The materials in the silverware's alloy contribute to the presence of rust spots on silverware that has been in the dishwasher. Leaving wet silverware to air dry inside or outside of the dishwasher can also lead to rust spots.
The best way to keep silverware from rusting is to hand-wash it and dry it immediately. Wet utensils should never be left in the sink or to air-dry in the dishwasher. Higher-quality silverware is less likely to rust, stain or pit. The best flatware on the market is 18/10 construction, which is made with 18 percent chromium and 10 percent nickel. A higher nickel content means that the silverware is more durable and resistant to corrosion.Learn More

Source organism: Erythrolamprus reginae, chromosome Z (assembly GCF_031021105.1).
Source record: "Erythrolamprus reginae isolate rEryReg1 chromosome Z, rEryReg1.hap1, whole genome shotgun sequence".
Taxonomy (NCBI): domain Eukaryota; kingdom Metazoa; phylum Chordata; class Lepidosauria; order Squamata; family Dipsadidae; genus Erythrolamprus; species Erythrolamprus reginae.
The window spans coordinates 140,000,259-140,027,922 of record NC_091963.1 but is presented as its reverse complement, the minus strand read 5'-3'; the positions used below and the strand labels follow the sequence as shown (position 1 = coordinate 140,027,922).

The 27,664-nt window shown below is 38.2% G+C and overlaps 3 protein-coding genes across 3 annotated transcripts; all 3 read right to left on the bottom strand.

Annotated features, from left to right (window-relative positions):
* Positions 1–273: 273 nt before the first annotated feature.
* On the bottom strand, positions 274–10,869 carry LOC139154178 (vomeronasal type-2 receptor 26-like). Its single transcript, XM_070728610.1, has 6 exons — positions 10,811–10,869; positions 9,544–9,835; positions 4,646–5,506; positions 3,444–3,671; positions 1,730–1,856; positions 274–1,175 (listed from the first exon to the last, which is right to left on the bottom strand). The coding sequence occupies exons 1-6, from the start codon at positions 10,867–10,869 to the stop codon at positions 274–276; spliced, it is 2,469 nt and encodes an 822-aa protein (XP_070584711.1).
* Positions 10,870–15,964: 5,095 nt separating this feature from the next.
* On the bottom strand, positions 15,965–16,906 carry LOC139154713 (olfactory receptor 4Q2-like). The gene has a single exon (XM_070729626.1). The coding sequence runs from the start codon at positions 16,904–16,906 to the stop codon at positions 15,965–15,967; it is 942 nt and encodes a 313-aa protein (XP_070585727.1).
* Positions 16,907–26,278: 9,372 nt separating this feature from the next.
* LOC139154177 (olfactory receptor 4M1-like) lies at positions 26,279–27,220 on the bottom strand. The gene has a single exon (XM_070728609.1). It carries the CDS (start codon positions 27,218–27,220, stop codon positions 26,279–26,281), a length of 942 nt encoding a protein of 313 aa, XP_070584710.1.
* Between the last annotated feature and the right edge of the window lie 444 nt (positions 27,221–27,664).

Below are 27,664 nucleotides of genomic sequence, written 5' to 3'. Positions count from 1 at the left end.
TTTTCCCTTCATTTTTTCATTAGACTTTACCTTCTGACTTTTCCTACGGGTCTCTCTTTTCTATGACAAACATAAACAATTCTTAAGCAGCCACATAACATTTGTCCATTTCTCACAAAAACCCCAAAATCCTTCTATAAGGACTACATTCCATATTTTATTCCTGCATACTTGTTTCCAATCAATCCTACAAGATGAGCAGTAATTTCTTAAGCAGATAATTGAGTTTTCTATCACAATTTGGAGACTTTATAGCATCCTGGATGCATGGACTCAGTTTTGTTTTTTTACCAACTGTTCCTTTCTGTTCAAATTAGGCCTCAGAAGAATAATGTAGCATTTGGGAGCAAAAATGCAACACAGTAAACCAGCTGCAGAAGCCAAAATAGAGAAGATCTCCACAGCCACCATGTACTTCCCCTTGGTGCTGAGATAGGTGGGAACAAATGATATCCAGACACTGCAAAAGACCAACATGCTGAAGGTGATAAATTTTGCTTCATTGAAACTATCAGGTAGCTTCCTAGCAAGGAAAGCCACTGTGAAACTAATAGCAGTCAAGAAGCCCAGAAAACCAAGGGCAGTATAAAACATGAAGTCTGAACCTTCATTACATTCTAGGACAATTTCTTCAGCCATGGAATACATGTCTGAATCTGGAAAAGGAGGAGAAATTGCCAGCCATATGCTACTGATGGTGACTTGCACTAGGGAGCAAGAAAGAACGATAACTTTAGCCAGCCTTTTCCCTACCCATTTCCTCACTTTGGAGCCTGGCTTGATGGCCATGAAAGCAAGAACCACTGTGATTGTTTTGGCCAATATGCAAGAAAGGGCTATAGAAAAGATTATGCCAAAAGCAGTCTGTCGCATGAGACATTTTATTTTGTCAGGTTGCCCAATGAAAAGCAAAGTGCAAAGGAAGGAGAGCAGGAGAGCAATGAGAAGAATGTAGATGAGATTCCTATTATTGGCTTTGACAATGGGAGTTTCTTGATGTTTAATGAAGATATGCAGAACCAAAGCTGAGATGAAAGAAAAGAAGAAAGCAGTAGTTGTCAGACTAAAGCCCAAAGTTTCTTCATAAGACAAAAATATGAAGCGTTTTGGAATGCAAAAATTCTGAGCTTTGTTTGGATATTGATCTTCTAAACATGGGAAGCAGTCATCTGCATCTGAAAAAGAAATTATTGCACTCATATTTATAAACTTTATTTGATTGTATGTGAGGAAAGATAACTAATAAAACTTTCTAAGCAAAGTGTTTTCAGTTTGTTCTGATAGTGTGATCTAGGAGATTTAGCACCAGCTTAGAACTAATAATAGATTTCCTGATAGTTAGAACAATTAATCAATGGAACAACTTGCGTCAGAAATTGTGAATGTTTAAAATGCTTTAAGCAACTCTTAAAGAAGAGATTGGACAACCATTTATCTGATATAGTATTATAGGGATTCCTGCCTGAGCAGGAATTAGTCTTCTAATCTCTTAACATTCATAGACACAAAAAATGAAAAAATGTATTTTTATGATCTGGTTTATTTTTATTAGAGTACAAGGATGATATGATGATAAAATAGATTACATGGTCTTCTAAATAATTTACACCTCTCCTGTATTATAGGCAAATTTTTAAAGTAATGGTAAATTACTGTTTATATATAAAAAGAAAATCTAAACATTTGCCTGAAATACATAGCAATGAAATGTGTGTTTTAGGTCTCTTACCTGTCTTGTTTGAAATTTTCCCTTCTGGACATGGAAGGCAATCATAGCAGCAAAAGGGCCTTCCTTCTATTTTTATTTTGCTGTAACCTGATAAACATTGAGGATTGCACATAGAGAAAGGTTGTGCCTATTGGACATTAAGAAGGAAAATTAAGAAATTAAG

Rust is the product of a chemical reaction in which iron oxidizes in the presence of an electrolyte. In order to form iron oxide, exposed iron must bond with oxygen, which usually happens when the iron surface gets wet.Full Answer >
Rust in well water can come from iron or manganese deposits that mix with the air, also known as iron bacteria. The bacteria can grow into a slimy material that sticks to well pipes. This can cause the water to change color, have a strange taste or odor.Full Answer >
Rust on metal is caused by surface metal atoms and molecules forming metal oxides in the presence of oxygen and water. Iron is the most common material that rusts, forming iron oxides, but most other metals can rust as well.Full Answer >
Dishwasher odors are most commonly caused by food particles that build up in the screen at the bottom of the machine over time. The trapped food develops bacterial growth, which leads to unpleasant smells. The odors may also be caused by rotted food scraps that have fallen down into the lower dishwasher tub. Additional causes include garbage disposal blockages and dirty door gaskets.Full Answer >